Travel ban lifted – just in time for a festive getaway
The ban on international and domestic travel will be lifted next week so that holidaymakers can get away from it all before Christmas.
But there is a caveat that travel will be “subject to advice at every level” – and the government still advises against traveling when possible.
Hotels and other accommodation providers such as Airbnb will be able to open in Level 1 and 2 zones.
At level three, they will be closed with a few exceptions, such as for workers.
Overnight stays will be allowed at level one as long as visitors stay in their family group, in a supportive bubble or in a group of up to six people.
At level two, overnight stays will be authorized within households and will support the bubbles, but will be prohibited at level three.
Travel to second homes will be permitted but limited to the same local area if you are at level three.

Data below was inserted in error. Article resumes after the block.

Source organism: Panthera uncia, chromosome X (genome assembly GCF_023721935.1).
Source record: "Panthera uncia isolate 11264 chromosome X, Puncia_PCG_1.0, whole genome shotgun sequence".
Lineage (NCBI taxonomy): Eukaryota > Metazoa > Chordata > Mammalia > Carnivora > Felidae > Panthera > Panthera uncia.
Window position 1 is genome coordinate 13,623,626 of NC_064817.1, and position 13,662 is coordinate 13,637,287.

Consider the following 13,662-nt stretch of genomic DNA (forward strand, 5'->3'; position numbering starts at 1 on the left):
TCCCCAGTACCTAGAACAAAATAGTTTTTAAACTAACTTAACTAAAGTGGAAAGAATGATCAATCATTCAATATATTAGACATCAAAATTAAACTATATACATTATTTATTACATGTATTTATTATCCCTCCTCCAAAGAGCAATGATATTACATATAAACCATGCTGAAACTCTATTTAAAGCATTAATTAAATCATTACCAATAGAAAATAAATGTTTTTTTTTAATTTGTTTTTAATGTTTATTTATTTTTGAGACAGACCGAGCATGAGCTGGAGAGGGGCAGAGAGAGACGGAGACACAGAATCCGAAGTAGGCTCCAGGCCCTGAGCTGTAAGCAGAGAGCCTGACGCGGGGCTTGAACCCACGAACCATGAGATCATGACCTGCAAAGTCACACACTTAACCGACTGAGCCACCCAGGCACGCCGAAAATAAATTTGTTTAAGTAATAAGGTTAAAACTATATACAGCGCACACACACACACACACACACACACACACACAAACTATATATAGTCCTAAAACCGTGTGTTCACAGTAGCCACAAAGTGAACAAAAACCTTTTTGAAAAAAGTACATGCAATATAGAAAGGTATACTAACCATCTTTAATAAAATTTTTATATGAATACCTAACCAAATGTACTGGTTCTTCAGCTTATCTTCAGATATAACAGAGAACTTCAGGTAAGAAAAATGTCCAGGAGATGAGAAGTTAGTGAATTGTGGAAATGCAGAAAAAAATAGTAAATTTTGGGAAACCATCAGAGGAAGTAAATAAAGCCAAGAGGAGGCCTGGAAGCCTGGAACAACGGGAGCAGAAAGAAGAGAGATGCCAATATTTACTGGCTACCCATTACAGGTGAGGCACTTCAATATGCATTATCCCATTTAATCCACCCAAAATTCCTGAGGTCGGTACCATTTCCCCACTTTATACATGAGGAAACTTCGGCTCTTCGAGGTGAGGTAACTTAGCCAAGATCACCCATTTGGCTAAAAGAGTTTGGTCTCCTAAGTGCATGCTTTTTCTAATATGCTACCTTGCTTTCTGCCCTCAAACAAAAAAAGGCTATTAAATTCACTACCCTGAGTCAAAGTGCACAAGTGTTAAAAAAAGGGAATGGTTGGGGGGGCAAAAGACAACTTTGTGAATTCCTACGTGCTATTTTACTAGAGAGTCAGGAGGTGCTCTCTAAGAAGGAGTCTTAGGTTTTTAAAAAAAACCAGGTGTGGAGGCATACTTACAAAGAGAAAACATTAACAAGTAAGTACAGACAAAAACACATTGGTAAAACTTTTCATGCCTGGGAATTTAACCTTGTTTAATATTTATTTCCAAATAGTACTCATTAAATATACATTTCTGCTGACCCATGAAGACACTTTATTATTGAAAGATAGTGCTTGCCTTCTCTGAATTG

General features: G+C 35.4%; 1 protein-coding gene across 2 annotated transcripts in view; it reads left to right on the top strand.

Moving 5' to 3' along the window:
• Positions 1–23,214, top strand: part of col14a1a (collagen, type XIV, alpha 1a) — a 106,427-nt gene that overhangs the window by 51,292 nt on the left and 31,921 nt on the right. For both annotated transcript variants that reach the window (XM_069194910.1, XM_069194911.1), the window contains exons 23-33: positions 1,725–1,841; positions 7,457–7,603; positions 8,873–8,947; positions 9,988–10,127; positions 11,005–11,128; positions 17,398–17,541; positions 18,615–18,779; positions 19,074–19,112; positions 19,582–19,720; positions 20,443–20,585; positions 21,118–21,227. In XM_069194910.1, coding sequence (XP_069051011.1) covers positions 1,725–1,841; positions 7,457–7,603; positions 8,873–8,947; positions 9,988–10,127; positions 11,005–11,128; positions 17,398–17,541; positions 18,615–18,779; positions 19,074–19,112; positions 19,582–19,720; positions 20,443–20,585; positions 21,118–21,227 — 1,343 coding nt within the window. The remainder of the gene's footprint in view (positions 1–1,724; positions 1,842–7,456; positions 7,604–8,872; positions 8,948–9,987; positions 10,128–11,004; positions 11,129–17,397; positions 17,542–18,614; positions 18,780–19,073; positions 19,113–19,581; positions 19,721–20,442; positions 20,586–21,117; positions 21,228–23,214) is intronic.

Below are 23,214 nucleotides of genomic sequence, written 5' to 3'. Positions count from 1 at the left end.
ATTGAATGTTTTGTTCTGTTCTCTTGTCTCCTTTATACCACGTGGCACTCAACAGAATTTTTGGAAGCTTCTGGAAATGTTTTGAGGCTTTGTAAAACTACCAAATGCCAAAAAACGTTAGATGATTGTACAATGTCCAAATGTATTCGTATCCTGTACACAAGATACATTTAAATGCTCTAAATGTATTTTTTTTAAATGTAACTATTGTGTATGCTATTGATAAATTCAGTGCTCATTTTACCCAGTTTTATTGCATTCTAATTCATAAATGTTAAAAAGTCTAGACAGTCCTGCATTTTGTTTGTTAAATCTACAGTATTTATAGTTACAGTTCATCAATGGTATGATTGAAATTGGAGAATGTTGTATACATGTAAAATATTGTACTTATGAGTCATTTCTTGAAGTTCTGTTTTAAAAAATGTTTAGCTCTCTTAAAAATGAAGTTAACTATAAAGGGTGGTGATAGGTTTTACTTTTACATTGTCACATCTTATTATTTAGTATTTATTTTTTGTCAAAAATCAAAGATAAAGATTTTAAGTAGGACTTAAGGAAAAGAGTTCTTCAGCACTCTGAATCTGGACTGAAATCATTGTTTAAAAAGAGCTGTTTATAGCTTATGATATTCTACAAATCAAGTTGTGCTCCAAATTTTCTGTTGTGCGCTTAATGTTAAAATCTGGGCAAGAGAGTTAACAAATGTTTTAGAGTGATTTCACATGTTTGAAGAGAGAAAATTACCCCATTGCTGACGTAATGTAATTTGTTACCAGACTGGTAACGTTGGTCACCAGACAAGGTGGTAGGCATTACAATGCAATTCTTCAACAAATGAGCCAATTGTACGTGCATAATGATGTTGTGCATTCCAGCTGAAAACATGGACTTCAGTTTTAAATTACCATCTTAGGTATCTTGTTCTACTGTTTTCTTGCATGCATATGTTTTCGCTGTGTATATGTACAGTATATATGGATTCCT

The need to stop the coronavirus from spreading around the world has struck a hammer on our aviation industry, writes Transport Secretary GRANT SHAPPS
Among the many consequences of the Covid-19 pandemic is its devastating impact on civil aviation.
Deserted airports, inactive airliners parked by the hundreds, thousands of skilled workers on leave – nothing like this has been experienced in the history of modern mass air transport.
The need to prevent the virus from spreading freely around the world has dealt a hammer blow to the UK aviation industry, a sector which in normal years contributes around £ 14 billion to the economy and directly employs 130,000 people.